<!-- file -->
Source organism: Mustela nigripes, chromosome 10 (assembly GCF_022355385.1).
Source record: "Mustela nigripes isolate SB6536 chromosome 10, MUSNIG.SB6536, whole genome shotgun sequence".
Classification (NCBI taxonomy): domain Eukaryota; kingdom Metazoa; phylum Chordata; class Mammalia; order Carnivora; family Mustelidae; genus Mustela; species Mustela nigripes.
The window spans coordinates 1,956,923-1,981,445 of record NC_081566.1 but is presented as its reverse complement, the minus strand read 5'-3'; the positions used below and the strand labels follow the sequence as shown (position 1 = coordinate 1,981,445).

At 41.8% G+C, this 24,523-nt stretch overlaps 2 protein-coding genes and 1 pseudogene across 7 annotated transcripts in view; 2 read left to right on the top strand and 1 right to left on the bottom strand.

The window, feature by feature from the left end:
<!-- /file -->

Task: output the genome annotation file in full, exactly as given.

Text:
Source organism: Mustela nigripes, chromosome 10 (assembly GCF_022355385.1).
Source record: "Mustela nigripes isolate SB6536 chromosome 10, MUSNIG.SB6536, whole genome shotgun sequence".
Classification (NCBI taxonomy): domain Eukaryota; kingdom Metazoa; phylum Chordata; class Mammalia; order Carnivora; family Mustelidae; genus Mustela; species Mustela nigripes.
The window spans coordinates 1,956,923-1,981,445 of record NC_081566.1 but is presented as its reverse complement, the minus strand read 5'-3'; the positions used below and the strand labels follow the sequence as shown (position 1 = coordinate 1,981,445).

At 41.8% G+C, this 24,523-nt stretch overlaps 2 protein-coding genes and 1 pseudogene across 7 annotated transcripts in view; 2 read left to right on the top strand and 1 right to left on the bottom strand.

The window, feature by feature from the left end: